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Courtesy of The National Aviary
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Animals
Watch This Live Stream to See Two Rare Penguin Chicks Hatch From Their Eggs
Courtesy of The National Aviary
Courtesy of The National Aviary

Bringing an African penguin chick into the world is an involved process, with both penguin parents taking turns incubating the egg. Now, over a month since they were laid, two penguin eggs at the National Aviary in Pittsburgh, Pennsylvania are ready to hatch. As Gizmodo reports, the baby birds will make their grand debut live for the world to see on the zoo's website.

The live stream follows couple Sidney and Bette in their nest, waiting for their young to emerge. The first egg was laid November 7 and is expected to hatch between December 14 and 18. The second, laid November 11, should hatch between December 18 and 22.

"We are thrilled to give the public this inside view of the arrival of these rare chicks," National Aviary executive director Cheryl Tracy said in a statement. "This is an important opportunity to raise awareness of a critically endangered species that is in rapid decline in the wild, and to learn about the work that the National Aviary is doing to care for and propagate African penguins."

African penguins are endangered, with less than 25,000 pairs left in the wild today. The National Aviary, the only independent indoor nonprofit aviary in the U.S., works to conserve threatened populations and raise awareness of them with bird breeding programs and educational campaigns.

After Sidney and Bette's new chicks are born, they will care for them in the nest for their first three weeks of life. The two penguins are parenting pros at this point: The monogamous couple has already hatched and raised three sets of chicks together.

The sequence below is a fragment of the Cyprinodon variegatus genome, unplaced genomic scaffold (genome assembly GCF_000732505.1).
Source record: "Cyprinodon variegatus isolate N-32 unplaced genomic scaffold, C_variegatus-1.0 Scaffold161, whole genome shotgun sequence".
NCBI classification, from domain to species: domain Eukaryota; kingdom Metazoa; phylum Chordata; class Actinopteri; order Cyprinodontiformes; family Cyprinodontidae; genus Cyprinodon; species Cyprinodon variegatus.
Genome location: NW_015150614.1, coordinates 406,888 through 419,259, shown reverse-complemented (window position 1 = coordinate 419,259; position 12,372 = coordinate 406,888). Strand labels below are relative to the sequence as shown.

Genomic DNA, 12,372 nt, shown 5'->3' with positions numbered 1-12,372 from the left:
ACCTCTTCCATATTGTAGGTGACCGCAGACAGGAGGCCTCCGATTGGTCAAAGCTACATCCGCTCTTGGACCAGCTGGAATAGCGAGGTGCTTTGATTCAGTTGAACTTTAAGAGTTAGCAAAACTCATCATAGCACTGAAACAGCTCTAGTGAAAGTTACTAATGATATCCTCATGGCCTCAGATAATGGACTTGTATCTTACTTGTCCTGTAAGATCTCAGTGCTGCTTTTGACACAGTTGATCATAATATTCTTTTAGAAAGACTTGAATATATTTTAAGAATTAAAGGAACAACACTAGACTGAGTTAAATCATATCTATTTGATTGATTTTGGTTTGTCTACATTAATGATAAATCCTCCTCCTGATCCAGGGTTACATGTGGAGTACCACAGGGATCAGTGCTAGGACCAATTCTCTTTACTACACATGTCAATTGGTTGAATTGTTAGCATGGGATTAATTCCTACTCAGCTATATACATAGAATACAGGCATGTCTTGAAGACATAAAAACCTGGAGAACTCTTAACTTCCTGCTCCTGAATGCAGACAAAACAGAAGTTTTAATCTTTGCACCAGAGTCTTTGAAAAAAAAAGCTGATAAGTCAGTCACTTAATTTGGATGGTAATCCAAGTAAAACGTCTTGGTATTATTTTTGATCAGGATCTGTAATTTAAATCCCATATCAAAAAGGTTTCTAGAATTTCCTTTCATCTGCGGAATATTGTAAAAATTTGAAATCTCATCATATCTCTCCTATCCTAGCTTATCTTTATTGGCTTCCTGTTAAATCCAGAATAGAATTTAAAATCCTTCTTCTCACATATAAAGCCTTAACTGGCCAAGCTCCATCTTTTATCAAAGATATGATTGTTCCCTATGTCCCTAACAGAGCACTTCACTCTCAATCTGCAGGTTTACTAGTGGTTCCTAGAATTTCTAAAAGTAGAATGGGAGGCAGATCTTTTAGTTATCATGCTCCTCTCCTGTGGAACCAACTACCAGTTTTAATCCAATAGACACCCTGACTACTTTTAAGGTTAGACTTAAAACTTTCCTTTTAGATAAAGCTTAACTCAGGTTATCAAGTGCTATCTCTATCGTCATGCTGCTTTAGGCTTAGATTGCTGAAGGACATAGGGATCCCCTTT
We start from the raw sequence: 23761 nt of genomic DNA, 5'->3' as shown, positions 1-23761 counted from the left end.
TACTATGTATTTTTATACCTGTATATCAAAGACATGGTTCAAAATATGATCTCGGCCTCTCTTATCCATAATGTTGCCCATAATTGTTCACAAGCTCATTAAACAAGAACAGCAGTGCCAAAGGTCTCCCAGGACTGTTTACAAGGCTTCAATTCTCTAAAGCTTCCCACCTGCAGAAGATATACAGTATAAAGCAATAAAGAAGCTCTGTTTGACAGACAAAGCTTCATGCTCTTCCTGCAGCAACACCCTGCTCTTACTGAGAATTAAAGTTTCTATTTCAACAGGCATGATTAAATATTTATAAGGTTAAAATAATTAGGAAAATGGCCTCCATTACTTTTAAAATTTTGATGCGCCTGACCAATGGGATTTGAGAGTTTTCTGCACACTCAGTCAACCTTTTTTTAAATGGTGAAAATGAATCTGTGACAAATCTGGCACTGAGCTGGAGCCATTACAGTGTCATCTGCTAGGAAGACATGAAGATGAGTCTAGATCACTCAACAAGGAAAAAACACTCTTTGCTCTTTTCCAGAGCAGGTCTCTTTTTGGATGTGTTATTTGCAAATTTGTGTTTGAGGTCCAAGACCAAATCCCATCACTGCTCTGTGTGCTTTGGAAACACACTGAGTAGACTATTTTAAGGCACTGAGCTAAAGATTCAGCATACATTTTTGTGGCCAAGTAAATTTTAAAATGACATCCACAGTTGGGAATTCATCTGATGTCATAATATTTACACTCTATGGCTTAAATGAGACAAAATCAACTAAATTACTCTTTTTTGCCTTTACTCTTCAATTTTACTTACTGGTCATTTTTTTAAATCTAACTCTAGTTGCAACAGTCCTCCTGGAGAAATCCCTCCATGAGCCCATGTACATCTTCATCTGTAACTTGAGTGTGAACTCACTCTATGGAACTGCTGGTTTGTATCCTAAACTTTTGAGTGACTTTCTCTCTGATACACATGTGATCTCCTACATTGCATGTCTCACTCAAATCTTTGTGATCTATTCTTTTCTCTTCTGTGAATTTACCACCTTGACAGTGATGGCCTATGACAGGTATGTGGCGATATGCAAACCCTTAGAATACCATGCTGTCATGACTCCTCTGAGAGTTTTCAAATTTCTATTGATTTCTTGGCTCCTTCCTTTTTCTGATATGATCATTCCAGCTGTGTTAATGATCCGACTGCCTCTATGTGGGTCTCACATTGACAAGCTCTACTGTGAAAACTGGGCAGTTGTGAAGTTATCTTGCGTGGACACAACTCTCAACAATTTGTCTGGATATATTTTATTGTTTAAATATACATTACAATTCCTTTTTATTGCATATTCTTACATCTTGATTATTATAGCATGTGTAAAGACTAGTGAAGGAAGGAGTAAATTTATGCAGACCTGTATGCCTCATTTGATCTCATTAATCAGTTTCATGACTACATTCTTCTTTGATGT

[h/t Gizmodo]

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holidays
Bleat Along to Classic Holiday Tunes With This Goat Christmas Album
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iStock

Feeling a little Grinchy this month? The Sweden branch of ActionAid, an international charity dedicated to fighting global poverty, wants to goat—errr ... goad—you into the Christmas spirit with their animal-focused holiday album: All I Want for Christmas is a Goat.

Fittingly, it features the shriek-filled vocal stylings of a group of festive farm animals bleating out classics like “Jingle Bells,” “Rudolph the Red-Nosed Reindeer,” and “O Come All Ye Faithful.” The recording may sound like a silly novelty release, but there's a serious cause behind it: It’s intended to remind listeners how the animals benefit impoverished communities. Goats can live in arid nations that are too dry for farming, and they provide their owners with milk and wool. In fact, the only thing they can't seem to do is, well, sing. 

You can purchase All I Want for Christmas is a Goat on iTunes and Spotify, or listen to a few songs from its eight-track selection below.